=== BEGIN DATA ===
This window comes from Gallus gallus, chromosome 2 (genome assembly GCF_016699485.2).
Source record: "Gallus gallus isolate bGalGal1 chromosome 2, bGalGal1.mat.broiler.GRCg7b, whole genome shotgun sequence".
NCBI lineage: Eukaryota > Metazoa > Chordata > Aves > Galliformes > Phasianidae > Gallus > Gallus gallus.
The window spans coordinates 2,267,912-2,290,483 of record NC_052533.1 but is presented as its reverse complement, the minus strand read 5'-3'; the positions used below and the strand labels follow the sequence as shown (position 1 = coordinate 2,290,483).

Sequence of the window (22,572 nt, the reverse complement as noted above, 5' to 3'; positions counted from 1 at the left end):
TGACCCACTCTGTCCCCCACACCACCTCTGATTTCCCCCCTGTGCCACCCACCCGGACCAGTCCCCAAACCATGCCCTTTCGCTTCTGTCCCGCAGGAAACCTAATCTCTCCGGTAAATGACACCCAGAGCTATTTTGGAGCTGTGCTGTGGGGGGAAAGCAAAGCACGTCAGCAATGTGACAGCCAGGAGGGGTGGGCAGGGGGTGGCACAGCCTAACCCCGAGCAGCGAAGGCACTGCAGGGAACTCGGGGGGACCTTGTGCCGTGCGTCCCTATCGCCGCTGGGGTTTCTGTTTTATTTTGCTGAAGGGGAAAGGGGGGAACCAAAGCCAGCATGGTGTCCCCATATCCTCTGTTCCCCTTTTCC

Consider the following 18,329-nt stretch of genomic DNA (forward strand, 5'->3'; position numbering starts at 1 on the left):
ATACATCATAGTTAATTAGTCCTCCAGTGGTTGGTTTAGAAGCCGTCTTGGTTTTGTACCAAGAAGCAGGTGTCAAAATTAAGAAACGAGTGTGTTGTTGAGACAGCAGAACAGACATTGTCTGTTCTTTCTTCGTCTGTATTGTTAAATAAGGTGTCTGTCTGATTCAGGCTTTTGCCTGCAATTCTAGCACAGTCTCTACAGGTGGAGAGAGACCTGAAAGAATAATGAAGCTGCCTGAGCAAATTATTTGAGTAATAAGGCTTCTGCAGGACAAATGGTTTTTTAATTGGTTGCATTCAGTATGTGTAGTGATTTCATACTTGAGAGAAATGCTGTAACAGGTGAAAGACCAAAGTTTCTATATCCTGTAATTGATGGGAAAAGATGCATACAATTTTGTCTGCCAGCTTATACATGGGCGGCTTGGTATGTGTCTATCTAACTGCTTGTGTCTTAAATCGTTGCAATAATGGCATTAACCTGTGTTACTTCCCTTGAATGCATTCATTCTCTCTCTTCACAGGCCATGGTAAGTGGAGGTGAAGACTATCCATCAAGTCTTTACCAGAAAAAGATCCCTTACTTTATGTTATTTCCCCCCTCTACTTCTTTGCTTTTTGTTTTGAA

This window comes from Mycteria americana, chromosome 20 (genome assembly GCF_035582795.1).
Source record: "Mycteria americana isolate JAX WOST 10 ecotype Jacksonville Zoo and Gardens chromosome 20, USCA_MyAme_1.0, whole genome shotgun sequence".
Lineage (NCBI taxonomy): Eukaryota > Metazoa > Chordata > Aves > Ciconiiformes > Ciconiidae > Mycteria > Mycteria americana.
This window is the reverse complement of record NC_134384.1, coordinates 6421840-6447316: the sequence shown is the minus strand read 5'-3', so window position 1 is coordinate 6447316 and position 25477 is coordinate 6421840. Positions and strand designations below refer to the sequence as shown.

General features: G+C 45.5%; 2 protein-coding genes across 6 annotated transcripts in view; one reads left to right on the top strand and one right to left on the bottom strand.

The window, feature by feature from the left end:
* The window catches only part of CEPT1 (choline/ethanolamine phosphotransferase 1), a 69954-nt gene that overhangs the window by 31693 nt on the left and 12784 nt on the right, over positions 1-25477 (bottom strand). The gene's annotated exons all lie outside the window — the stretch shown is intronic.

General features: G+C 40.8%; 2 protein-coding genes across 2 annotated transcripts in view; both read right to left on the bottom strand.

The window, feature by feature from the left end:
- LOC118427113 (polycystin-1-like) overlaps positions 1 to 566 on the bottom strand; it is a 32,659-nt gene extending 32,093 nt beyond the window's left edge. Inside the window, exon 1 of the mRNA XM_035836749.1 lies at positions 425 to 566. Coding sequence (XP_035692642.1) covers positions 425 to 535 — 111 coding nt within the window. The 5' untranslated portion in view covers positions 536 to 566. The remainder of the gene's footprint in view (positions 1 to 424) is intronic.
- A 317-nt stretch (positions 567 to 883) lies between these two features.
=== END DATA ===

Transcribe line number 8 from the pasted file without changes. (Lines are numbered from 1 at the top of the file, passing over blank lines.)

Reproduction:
ATACATCATAGTTAATTAGTCCTCCAGTGGTTGGTTTAGAAGCCGTCTTGGTTTTGTACCAAGAAGCAGGTGTCAAAATTAAGAAACGAGTGTGTTGTTGAGACAGCAGAACAGACATTGTCTGTTCTTTCTTCGTCTGTATTGTTAAATAAGGTGTCTGTCTGATTCAGGCTTTTGCCTGCAATTCTAGCACAGTCTCTACAGGTGGAGAGAGACCTGAAAGAATAATGAAGCTGCCTGAGCAAATTATTTGAGTAATAAGGCTTCTGCAGGACAAATGGTTTTTTAATTGGTTGCATTCAGTATGTGTAGTGATTTCATACTTGAGAGAAATGCTGTAACAGGTGAAAGACCAAAGTTTCTATATCCTGTAATTGATGGGAAAAGATGCATACAATTTTGTCTGCCAGCTTATACATGGGCGGCTTGGTATGTGTCTATCTAACTGCTTGTGTCTTAAATCGTTGCAATAATGGCATTAACCTGTGTTACTTCCCTTGAATGCATTCATTCTCTCTCTTCACAGGCCATGGTAAGTGGAGGTGAAGACTATCCATCAAGTCTTTACCAGAAAAAGATCCCTTACTTTATGTTATTTCCCCCCTCTACTTCTTTGCTTTTTGTTTTGAA